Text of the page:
First off, let's start with everything that's great about houses and linux;
There's a lot of freedom. A LOT of freedom. You can remodel and build whatever you want in it. Want a second kitchen? BAM! Just build one and you got one! You can hire any contractor you want for whatever job you want, you're not restricted by your landlord. You can be as noisy as you want, you're not dependent on anyone else but yourself. There are no secret processes going on that you aren't aware of unless you chose to stay ignorant. Most people who know what they're doing would probably prefer to live in a house.
Hardware limitations transfer to your property's limitations; there may be restrictions about adding little huts or building out your house, but within the limitations, you can do whatever you want, and that is a lot more than when you live in an apartment.
Sometimes it can even be a lot cheaper to live in a house than in an apartment. But if you have to build a house, learning Linux takes time, and time is money. Ubuntu is like a module house or a suburban terrace.house. It's a little bit easier to live in and maintain, but it's still a house. You don't spend as much time building it. But you also loose a little of your freedom. Not to mention, nobody is going to fix things for you. There's no landlord to call about that dripping tap or the hole in your roof. You are your own boss here for the better and worse.
Apartments, like windows and macOS are easily available; they often come with your device, just like apartments are a natural part of a city, whereas houses usually are a bit away from the city core or any city for that matter. There are a lot more options where software translates to stores and services; the demand is higher and therefor the supply. They're cheap, you don't build anything really. With the landlord's permission you may be able to remodel your kitchen, but why would you? When the time comes, the landlord will do that for you. Things run smoothly, but you don't have that freedom you would have in your own house.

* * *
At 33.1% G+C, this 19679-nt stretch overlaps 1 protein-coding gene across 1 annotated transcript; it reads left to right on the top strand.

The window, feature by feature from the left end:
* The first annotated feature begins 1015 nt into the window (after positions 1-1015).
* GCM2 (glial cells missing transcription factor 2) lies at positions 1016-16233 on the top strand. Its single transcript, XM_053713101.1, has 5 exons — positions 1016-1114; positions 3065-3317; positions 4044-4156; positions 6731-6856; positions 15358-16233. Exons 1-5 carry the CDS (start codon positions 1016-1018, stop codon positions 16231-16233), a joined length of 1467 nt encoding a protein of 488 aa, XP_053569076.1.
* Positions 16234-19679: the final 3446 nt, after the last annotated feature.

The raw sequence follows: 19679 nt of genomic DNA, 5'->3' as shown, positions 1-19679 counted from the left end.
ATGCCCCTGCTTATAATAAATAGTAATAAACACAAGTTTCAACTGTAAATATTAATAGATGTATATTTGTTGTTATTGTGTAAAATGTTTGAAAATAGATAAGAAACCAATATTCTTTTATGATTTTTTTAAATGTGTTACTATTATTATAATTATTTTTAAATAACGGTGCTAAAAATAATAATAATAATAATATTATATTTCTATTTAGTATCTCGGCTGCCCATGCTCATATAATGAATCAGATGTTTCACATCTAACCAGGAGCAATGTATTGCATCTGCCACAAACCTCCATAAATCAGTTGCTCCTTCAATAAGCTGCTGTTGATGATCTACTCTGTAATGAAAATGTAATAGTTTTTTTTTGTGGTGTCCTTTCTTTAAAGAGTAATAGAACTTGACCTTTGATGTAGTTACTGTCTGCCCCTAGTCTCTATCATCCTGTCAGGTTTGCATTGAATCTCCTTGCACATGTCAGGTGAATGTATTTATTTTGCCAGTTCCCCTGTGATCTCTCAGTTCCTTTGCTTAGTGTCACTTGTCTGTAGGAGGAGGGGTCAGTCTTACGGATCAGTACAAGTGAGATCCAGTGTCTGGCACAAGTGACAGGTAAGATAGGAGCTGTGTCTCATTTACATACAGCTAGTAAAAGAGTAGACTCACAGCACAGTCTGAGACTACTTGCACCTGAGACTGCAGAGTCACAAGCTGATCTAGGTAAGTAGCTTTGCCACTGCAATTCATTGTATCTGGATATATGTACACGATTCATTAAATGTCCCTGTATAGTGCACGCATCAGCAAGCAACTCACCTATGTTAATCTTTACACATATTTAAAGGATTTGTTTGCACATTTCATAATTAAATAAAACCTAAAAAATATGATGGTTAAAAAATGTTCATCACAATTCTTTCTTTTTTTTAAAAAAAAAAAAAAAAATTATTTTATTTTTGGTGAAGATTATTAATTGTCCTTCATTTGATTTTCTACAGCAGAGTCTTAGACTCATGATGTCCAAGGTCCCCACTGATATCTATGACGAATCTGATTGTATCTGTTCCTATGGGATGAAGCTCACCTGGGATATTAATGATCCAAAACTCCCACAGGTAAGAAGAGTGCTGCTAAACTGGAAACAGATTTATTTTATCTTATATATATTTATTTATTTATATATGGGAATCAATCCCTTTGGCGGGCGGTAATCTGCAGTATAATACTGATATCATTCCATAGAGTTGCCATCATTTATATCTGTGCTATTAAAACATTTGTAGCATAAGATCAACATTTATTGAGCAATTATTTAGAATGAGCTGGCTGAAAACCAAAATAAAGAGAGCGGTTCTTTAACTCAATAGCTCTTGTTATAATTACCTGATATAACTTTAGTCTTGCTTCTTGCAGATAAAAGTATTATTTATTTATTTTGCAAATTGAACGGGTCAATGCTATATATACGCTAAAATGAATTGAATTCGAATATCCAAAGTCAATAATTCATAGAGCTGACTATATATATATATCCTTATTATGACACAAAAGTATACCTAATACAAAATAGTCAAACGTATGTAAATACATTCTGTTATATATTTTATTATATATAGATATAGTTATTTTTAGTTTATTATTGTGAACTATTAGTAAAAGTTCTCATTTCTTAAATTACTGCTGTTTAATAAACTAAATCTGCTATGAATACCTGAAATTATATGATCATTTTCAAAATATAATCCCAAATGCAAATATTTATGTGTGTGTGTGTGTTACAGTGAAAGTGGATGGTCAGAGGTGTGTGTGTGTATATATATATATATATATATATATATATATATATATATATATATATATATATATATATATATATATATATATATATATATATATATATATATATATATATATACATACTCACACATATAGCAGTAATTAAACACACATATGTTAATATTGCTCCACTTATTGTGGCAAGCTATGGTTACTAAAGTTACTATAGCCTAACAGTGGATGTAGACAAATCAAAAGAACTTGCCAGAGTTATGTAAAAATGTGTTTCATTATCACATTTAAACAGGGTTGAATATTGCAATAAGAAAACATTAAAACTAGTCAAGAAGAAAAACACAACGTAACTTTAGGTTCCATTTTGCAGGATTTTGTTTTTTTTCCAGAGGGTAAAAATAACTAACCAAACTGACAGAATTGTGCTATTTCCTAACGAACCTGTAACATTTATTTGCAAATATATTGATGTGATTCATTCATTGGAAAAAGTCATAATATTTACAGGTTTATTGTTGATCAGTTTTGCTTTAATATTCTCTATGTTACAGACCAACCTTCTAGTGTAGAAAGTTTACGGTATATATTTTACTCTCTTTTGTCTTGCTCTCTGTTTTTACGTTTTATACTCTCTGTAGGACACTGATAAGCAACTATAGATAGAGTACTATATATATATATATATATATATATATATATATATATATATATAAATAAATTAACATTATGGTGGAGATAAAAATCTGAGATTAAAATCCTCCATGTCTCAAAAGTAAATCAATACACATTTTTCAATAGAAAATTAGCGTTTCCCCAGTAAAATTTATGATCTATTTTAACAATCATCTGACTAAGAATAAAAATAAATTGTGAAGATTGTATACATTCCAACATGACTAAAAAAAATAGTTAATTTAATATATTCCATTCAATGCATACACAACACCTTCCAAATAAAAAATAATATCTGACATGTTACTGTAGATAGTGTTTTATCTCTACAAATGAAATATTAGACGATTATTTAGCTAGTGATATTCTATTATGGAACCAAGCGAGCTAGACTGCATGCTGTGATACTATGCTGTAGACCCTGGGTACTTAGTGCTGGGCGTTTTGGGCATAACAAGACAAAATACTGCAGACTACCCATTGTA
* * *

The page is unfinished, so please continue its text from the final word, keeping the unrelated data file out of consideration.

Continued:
For some people, getting a house or a Linux computer is equally hard; there may not be houses where they need to live and if you don't have anyone to help you learning Linux, some might not be able to learn it at all.
For the mass who want the conveniences that a city gives you, an apartment is the best choice. And it only makes sense that an architect or property owner knows how the apartments work in order to develop them. Even if you live in a house, you'll probably still at least have an office in the city.
Sure, houses do have their own services too; you'll find a local store that has the essentials, but it's far from all the luxury you would have wanted. If enough people buy houses in your area, then of course the supply of services becomes greater too, but eventually, they'll tear down the houses and build apartments there too as it becomes a city rather than a village.
Linux is not bad, I love Linux, but it just doesn't make any sense to me to bash people just for using a certain OS. When you know your shit, Linux is awesome! But if you don't know your shit, if you can't build whatever you need when there's no supply of it, you're kinda doomed.
I do agree however that every developer should try to have at least one Linux machine, or a dual boot. Just like I do kind of believe that every developer should own a device running the OS they are developing. Unix is great to learn! But not everyone is capable of building their own house from the very basics.